View Schwieb's profile


1857 posts in 3455 days

#3 posted 04-08-2011 07:58 PM

Nice work Mads. Next you will teach us how to carve wooden soles and make custom leather uppers for shoes, perhaps. LOL Leather work is something that I liked doing as a Boy Scout but have not done since. I love the smell of new leather. Looking forward to seeing how you stitch these.

Best wishes

-- Dr. Ken, Florida - Durch harte arbeit werden Träume wahr.

View mafe's profile


11725 posts in 3083 days

#4 posted 04-08-2011 07:59 PM

Mike, I try to make it simple, trust me my own learning curve is not as high.
Serge, yes we would have plenty of fun. No I use a ordinary drill press.
Best thoughts,

-- MAD F, the fanatical rhykenologist and vintage architect. Democraticwoodworking.

View mafe's profile


11725 posts in 3083 days

#5 posted 04-08-2011 08:39 PM

Ken it’s on it’s way now…

-- MAD F, the fanatical rhykenologist and vintage architect. Democraticwoodworking.

View twokidsnosleep's profile


1106 posts in 2967 days

#6 posted 04-09-2011 06:32 AM

Thanks for taking the time for showing us this. I love the drill press trick…waaaaaaayy cleaner than stabbing like a maniac with an awl.

-- Scott "Some days you are the big dog, some days you are the fire hydrant"

View Moron's profile


5032 posts in 3887 days

#7 posted 04-09-2011 06:35 AM

the holster is nice

the new ergonomically designed handle isn’t.

: )

-- "Good artists borrow, great artists steal”…..Picasso

View mafe's profile


11725 posts in 3083 days

#8 posted 04-09-2011 11:49 AM

Moron, I laugh, yes this is a try to make a handle that are nice for me to use, that can give support in many angels, so the thought is to make it almost hang from the hand. It is nice to use, but I have not had the chance really to test it in detail work, what it is meant for. (I have had a neck operation the made me retire due to pain in neck and arms).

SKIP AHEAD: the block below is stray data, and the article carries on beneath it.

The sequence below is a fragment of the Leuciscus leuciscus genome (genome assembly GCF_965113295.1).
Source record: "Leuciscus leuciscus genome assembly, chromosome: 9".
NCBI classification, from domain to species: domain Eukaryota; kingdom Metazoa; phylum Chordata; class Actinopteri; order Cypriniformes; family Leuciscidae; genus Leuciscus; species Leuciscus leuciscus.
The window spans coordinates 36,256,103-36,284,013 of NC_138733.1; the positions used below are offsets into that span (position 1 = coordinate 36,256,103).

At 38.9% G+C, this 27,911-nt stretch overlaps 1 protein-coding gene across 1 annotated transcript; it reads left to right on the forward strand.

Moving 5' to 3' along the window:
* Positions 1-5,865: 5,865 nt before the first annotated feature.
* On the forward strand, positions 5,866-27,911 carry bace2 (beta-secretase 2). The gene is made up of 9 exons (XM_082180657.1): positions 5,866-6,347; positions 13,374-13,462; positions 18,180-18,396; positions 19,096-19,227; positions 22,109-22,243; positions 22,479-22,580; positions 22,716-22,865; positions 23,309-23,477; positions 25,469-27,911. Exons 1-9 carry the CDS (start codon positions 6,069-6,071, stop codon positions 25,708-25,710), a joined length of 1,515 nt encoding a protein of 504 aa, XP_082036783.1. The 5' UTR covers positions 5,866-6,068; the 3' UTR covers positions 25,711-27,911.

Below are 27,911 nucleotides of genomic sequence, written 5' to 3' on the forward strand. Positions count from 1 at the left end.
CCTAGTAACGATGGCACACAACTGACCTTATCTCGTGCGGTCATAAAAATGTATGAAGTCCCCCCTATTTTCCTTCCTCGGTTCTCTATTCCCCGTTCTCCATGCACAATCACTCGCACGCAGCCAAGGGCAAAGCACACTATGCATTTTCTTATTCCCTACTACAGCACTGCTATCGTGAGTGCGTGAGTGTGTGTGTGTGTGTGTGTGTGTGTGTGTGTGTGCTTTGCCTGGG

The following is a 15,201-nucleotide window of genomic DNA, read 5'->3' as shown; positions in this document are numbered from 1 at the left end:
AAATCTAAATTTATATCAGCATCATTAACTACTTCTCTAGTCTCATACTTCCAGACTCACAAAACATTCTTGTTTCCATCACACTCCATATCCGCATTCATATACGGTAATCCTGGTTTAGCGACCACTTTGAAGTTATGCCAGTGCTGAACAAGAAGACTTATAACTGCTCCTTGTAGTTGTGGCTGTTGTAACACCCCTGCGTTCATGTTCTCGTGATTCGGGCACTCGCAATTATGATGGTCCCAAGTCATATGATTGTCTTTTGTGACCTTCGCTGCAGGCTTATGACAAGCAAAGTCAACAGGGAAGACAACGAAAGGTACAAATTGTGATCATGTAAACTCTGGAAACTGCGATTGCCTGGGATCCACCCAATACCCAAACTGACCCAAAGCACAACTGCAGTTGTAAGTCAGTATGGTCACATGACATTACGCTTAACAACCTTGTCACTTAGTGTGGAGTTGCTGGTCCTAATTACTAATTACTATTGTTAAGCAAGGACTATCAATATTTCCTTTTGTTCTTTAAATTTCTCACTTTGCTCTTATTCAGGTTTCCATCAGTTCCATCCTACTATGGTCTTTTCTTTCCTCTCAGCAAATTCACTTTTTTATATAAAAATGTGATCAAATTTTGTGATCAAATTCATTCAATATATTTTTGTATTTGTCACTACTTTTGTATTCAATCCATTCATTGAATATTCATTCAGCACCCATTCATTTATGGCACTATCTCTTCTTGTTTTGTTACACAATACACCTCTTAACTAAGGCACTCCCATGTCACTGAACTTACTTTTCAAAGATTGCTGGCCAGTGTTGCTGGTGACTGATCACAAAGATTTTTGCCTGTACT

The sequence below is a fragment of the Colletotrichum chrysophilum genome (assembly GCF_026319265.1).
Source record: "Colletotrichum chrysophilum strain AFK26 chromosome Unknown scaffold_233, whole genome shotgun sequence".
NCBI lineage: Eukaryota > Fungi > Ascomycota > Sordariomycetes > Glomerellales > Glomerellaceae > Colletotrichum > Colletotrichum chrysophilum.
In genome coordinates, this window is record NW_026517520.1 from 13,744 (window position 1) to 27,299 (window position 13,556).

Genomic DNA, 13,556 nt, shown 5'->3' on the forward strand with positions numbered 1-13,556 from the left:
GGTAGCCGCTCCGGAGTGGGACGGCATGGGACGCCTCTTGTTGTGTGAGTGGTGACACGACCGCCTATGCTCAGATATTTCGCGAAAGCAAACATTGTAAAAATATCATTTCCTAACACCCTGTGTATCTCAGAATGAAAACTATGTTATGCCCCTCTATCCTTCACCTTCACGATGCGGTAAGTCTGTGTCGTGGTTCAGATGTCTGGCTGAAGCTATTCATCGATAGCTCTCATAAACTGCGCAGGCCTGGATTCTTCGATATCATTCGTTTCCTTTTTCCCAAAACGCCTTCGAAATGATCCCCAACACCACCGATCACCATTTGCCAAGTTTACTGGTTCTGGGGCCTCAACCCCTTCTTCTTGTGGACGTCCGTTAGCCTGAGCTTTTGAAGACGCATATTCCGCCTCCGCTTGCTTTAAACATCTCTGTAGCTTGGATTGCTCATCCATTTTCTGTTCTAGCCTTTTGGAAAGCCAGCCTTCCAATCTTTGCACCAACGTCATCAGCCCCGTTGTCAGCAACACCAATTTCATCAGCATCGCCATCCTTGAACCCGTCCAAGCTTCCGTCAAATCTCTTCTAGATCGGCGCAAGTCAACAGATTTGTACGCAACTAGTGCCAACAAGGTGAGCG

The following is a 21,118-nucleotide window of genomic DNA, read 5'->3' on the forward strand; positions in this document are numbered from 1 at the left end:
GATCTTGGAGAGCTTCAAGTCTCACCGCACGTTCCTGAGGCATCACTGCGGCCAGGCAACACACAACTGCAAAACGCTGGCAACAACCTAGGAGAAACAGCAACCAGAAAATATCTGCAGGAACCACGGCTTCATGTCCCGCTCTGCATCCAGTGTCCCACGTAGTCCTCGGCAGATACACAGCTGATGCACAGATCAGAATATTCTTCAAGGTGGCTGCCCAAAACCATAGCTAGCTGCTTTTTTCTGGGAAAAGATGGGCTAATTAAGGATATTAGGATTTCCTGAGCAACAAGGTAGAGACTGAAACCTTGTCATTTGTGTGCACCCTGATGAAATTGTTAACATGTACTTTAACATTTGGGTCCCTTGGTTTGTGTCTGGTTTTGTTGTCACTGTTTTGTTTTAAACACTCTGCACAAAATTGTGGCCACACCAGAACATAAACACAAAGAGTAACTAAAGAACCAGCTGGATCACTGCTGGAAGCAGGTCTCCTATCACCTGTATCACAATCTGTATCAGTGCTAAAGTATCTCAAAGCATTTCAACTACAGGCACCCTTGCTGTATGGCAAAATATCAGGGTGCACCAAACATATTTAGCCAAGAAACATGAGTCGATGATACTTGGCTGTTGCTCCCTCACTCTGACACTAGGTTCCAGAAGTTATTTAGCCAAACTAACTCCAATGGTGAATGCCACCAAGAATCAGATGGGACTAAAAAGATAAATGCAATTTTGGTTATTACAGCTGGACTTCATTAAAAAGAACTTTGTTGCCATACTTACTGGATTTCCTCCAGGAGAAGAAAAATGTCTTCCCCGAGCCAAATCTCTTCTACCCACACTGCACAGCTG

I acually like the design, even I must admit it is not at all what we expect on a axe.
Scott, yes the drill press part makes it so much easier. Don’t make the holes too big, then the strength will be lost, so you still need a tight fit with the needle.
Best thoughts,

-- MAD F, the fanatical rhykenologist and vintage architect. Democraticwoodworking.

View docholladay's profile


1287 posts in 3052 days

#9 posted 04-10-2011 01:31 PM


Really nice tutorial. I’ve been thinking of making some leather chisel holders and plus I recently got a hatchet that, once I got it nice and sharp, it needs something like this to protect “ME” from that edge. You have provided some very simple step by step instructions that anyone could follow to do something like this. Now to figure out where to get some leather.


-- Hey, woodworking ain't brain surgery. Just do something and keep trying till you get it. Doc

View Sodabowski's profile


2374 posts in 2827 days

#10 posted 04-12-2011 05:04 PM

Okay so I’m a bit late commenting here, but wow, that’s very nice work. BTW I’m stock-pileing tons of leather cutoffs these days :D

-- Thomas - Pondering the inclusion of woodworking into physics and chemistry classes...

View rivergirl's profile


3201 posts in 2832 days

#11 posted 04-16-2011 08:48 PM

This is a really informative and easy to follow tutorial Mads. Nice work! You come up with the most creative projects! :)

-- Homer : "Oh, and how is education supposed to make me feel smarter? Besides, every time I learn something new, it pushes some old stuff out of my brain."